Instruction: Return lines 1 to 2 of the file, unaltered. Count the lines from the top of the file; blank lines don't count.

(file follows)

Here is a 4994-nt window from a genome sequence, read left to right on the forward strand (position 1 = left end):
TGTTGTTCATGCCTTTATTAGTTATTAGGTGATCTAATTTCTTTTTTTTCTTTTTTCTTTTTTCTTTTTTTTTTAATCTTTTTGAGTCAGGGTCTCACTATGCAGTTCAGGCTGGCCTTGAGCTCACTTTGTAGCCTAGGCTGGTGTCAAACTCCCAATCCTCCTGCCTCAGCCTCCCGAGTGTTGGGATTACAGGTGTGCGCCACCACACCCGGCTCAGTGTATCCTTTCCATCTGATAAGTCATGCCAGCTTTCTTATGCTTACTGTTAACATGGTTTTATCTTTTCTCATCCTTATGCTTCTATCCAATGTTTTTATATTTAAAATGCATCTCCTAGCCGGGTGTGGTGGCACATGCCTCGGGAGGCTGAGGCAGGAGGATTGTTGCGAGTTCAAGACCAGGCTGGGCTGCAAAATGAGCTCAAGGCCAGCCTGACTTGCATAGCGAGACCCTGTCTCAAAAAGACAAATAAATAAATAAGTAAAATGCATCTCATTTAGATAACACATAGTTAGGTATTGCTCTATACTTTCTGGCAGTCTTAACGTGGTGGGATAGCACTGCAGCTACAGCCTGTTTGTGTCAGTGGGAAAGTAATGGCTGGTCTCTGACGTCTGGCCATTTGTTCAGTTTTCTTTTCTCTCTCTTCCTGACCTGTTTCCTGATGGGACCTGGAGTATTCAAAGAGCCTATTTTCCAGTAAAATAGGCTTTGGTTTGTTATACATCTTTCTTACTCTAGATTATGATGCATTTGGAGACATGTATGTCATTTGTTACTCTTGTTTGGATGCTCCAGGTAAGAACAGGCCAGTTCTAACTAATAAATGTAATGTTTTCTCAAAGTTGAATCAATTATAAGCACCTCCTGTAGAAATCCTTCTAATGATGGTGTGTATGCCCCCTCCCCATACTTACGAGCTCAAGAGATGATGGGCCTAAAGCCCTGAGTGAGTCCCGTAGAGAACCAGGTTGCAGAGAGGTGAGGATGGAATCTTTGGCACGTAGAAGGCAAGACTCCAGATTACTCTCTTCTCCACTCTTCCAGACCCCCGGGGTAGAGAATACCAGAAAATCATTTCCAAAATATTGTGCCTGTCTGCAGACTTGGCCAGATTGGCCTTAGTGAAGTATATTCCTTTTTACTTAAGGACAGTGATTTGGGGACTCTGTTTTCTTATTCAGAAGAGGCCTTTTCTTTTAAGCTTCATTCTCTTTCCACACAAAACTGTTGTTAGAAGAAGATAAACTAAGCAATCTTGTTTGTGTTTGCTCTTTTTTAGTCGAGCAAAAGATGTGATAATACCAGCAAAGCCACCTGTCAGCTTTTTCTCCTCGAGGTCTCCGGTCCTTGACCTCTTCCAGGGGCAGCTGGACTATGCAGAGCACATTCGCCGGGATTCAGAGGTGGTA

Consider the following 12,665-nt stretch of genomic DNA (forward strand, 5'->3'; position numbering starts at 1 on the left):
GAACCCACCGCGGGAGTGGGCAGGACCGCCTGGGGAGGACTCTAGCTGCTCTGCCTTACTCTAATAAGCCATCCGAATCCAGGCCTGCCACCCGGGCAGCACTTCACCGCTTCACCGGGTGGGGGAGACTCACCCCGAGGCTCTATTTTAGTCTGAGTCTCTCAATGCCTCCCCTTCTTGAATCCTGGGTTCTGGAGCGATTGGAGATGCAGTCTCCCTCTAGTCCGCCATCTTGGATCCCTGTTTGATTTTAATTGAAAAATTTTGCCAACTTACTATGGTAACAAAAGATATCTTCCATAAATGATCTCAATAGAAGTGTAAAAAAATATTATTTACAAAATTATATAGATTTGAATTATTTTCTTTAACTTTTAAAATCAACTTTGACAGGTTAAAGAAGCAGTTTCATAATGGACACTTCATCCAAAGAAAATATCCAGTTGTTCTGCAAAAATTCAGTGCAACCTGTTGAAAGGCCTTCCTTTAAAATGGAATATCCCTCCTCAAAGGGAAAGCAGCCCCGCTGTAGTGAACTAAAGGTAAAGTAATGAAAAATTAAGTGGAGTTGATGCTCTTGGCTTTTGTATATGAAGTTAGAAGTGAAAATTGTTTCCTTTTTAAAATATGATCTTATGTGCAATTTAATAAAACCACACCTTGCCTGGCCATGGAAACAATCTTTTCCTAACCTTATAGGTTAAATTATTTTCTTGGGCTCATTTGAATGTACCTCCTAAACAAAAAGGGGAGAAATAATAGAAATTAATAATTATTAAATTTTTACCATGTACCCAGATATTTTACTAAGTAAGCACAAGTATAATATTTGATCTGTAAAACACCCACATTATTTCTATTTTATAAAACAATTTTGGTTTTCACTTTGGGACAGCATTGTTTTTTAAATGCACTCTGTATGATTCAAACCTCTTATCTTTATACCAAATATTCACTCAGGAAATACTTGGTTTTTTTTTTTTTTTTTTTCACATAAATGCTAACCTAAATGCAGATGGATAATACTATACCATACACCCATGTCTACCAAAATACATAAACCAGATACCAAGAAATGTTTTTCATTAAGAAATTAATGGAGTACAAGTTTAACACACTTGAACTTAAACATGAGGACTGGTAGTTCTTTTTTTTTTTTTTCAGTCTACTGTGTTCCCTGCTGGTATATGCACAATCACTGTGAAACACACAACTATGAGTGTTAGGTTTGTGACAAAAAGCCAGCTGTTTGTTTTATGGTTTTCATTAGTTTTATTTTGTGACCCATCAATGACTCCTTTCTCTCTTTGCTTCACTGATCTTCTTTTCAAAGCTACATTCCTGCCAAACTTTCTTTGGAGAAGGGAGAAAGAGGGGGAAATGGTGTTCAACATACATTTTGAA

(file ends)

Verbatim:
Here is a 4994-nt window from a genome sequence, read left to right on the forward strand (position 1 = left end):
TGTTGTTCATGCCTTTATTAGTTATTAGGTGATCTAATTTCTTTTTTTTCTTTTTTCTTTTTTCTTTTTTTTTTAATCTTTTTGAGTCAGGGTCTCACTATGCAGTTCAGGCTGGCCTTGAGCTCACTTTGTAGCCTAGGCTGGTGTCAAACTCCCAATCCTCCTGCCTCAGCCTCCCGAGTGTTGGGATTACAGGTGTGCGCCACCACACCCGGCTCAGTGTATCCTTTCCATCTGATAAGTCATGCCAGCTTTCTTATGCTTACTGTTAACATGGTTTTATCTTTTCTCATCCTTATGCTTCTATCCAATGTTTTTATATTTAAAATGCATCTCCTAGCCGGGTGTGGTGGCACATGCCTCGGGAGGCTGAGGCAGGAGGATTGTTGCGAGTTCAAGACCAGGCTGGGCTGCAAAATGAGCTCAAGGCCAGCCTGACTTGCATAGCGAGACCCTGTCTCAAAAAGACAAATAAATAAATAAGTAAAATGCATCTCATTTAGATAACACATAGTTAGGTATTGCTCTATACTTTCTGGCAGTCTTAACGTGGTGGGATAGCACTGCAGCTACAGCCTGTTTGTGTCAGTGGGAAAGTAATGGCTGGTCTCTGACGTCTGGCCATTTGTTCAGTTTTCTTTTCTCTCTCTTCCTGACCTGTTTCCTGATGGGACCTGGAGTATTCAAAGAGCCTATTTTCCAGTAAAATAGGCTTTGGTTTGTTATACATCTTTCTTACTCTAGATTATGATGCATTTGGAGACATGTATGTCATTTGTTACTCTTGTTTGGATGCTCCAGGTAAGAACAGGCCAGTTCTAACTAATAAATGTAATGTTTTCTCAAAGTTGAATCAATTATAAGCACCTCCTGTAGAAATCCTTCTAATGATGGTGTGTATGCCCCCTCCCCATACTTACGAGCTCAAGAGATGATGGGCCTAAAGCCCTGAGTGAGTCCCGTAGAGAACCAGGTTGCAGAGAGGTGAGGATGGAATCTTTGGCACGTAGAAGGCAAGACTCCAGATTACTCTCTTCTCCACTCTTCCAGACCCCCGGGGTAGAGAATACCAGAAAATCATTTCCAAAATATTGTGCCTGTCTGCAGACTTGGCCAGATTGGCCTTAGTGAAGTATATTCCTTTTTACTTAAGGACAGTGATTTGGGGACTCTGTTTTCTTATTCAGAAGAGGCCTTTTCTTTTAAGCTTCATTCTCTTTCCACACAAAACTGTTGTTAGAAGAAGATAAACTAAGCAATCTTGTTTGTGTTTGCTCTTTTTTAGTCGAGCAAAAGATGTGATAATACCAGCAAAGCCACCTGTCAGCTTTTTCTCCTCGAGGTCTCCGGTCCTTGACCTCTTCCAGGGGCAGCTGGACTATGCAGAGCACATTCGCCGGGATTCAGAGGTGGTA